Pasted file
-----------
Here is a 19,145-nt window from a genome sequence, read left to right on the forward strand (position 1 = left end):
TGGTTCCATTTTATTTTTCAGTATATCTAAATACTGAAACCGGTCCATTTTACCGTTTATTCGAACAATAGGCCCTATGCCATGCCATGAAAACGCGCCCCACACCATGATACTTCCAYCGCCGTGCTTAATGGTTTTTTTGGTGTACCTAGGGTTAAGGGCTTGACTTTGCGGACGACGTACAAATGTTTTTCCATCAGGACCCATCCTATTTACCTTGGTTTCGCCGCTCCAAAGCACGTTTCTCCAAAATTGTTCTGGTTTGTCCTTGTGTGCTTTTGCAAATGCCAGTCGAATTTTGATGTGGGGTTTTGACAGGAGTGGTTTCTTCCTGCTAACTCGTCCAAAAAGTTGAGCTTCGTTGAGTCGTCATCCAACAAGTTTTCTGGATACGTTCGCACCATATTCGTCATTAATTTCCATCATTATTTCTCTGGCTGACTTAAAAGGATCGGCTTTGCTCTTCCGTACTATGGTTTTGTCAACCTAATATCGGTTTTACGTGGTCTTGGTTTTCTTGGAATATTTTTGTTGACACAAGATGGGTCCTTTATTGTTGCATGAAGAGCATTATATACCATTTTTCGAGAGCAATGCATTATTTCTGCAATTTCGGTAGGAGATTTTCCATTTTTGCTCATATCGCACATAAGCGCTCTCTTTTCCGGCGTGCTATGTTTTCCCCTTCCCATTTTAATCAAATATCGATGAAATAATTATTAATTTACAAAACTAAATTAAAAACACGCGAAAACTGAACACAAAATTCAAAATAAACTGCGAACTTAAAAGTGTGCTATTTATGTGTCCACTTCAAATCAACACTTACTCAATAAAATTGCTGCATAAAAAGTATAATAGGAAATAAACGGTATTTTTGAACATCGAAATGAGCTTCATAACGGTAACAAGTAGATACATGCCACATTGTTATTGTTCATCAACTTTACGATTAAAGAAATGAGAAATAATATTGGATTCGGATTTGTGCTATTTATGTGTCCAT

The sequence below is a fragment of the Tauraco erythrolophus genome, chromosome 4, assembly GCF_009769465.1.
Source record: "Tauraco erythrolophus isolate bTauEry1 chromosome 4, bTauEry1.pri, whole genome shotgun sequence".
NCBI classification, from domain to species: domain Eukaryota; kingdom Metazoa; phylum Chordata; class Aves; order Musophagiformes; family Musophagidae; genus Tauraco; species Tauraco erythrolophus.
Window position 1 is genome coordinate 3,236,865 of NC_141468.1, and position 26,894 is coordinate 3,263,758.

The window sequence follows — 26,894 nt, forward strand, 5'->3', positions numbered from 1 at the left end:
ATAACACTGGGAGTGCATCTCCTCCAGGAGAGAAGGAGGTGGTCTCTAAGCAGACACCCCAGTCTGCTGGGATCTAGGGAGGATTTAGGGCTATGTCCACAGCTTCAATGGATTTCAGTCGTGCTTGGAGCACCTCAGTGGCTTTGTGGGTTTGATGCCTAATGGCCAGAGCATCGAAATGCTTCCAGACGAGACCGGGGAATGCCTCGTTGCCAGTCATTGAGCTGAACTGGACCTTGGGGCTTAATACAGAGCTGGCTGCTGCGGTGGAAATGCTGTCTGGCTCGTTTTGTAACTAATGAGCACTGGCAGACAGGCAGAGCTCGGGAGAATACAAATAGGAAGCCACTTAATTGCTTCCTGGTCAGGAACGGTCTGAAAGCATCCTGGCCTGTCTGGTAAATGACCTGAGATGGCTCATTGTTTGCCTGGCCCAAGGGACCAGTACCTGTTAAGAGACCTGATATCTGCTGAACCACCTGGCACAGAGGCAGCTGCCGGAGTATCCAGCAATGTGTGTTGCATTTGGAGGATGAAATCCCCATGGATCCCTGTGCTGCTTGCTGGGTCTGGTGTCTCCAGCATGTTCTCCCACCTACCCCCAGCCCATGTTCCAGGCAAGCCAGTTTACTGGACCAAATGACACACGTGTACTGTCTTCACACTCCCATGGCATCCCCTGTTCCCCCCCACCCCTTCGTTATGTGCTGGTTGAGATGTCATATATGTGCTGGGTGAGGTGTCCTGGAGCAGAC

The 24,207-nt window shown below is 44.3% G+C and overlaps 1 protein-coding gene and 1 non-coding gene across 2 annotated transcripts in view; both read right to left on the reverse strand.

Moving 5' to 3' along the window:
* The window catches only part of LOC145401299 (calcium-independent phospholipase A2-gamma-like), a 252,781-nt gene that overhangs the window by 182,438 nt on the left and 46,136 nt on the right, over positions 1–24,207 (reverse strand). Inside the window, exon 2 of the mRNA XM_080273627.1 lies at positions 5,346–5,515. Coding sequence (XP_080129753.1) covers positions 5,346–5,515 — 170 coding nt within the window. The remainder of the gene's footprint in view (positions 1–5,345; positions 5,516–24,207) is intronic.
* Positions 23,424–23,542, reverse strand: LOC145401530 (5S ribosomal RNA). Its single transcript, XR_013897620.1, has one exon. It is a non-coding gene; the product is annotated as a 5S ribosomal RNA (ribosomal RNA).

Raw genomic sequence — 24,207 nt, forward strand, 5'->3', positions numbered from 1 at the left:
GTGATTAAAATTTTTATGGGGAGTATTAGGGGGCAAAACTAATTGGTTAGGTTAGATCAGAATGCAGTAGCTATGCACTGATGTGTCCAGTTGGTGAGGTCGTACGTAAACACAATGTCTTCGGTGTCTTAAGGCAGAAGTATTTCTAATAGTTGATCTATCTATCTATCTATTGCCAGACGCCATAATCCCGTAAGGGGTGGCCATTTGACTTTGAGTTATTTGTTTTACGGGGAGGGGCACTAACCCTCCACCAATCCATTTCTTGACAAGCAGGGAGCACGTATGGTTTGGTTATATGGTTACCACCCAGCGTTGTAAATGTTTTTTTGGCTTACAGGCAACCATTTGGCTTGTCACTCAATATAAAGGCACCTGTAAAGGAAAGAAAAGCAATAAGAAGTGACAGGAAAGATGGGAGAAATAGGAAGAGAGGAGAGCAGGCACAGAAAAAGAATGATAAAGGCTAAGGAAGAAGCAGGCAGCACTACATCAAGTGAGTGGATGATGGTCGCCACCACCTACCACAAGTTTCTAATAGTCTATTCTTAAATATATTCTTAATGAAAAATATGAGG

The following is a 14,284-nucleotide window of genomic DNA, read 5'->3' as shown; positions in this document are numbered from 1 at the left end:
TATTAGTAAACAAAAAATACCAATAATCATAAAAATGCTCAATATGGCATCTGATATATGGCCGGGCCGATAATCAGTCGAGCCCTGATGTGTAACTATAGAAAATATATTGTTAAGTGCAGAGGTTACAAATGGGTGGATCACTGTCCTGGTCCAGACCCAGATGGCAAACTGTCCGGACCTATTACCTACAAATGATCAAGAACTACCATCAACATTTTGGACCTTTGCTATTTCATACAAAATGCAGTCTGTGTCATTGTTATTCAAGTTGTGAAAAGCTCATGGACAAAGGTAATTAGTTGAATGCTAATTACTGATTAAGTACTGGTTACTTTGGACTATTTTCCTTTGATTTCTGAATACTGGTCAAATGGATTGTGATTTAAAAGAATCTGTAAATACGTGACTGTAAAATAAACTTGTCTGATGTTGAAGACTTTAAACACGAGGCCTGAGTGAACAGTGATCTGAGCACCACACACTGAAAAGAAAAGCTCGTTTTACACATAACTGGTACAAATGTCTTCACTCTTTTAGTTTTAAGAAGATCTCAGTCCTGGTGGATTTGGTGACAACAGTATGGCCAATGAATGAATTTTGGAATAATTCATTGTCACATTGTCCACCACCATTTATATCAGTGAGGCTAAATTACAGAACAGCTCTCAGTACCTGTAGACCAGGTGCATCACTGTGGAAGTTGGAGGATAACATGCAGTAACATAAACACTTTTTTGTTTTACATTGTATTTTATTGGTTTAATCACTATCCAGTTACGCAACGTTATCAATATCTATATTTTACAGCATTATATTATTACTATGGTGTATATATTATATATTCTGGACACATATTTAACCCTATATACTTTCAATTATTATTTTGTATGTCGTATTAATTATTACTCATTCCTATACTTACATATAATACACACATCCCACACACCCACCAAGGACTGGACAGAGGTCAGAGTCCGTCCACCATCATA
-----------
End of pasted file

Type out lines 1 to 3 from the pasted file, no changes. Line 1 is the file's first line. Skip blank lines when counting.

Here is a 19,145-nt window from a genome sequence, read left to right on the forward strand (position 1 = left end):
TGGTTCCATTTTATTTTTCAGTATATCTAAATACTGAAACCGGTCCATTTTACCGTTTATTCGAACAATAGGCCCTATGCCATGCCATGAAAACGCGCCCCACACCATGATACTTCCAYCGCCGTGCTTAATGGTTTTTTTGGTGTACCTAGGGTTAAGGGCTTGACTTTGCGGACGACGTACAAATGTTTTTCCATCAGGACCCATCCTATTTACCTTGGTTTCGCCGCTCCAAAGCACGTTTCTCCAAAATTGTTCTGGTTTGTCCTTGTGTGCTTTTGCAAATGCCAGTCGAATTTTGATGTGGGGTTTTGACAGGAGTGGTTTCTTCCTGCTAACTCGTCCAAAAAGTTGAGCTTCGTTGAGTCGTCATCCAACAAGTTTTCTGGATACGTTCGCACCATATTCGTCATTAATTTCCATCATTATTTCTCTGGCTGACTTAAAAGGATCGGCTTTGCTCTTCCGTACTATGGTTTTGTCAACCTAATATCGGTTTTACGTGGTCTTGGTTTTCTTGGAATATTTTTGTTGACACAAGATGGGTCCTTTATTGTTGCATGAAGAGCATTATATACCATTTTTCGAGAGCAATGCATTATTTCTGCAATTTCGGTAGGAGATTTTCCATTTTTGCTCATATCGCACATAAGCGCTCTCTTTTCCGGCGTGCTATGTTTTCCCCTTCCCATTTTAATCAAATATCGATGAAATAATTATTAATTTACAAAACTAAATTAAAAACACGCGAAAACTGAACACAAAATTCAAAATAAACTGCGAACTTAAAAGTGTGCTATTTATGTGTCCACTTCAAATCAACACTTACTCAATAAAATTGCTGCATAAAAAGTATAATAGGAAATAAACGGTATTTTTGAACATCGAAATGAGCTTCATAACGGTAACAAGTAGATACATGCCACATTGTTATTGTTCATCAACTTTACGATTAAAGAAATGAGAAATAATATTGGATTCGGATTTGTGCTATTTATGTGTCCAT

The sequence below is a fragment of the Tauraco erythrolophus genome, chromosome 4, assembly GCF_009769465.1.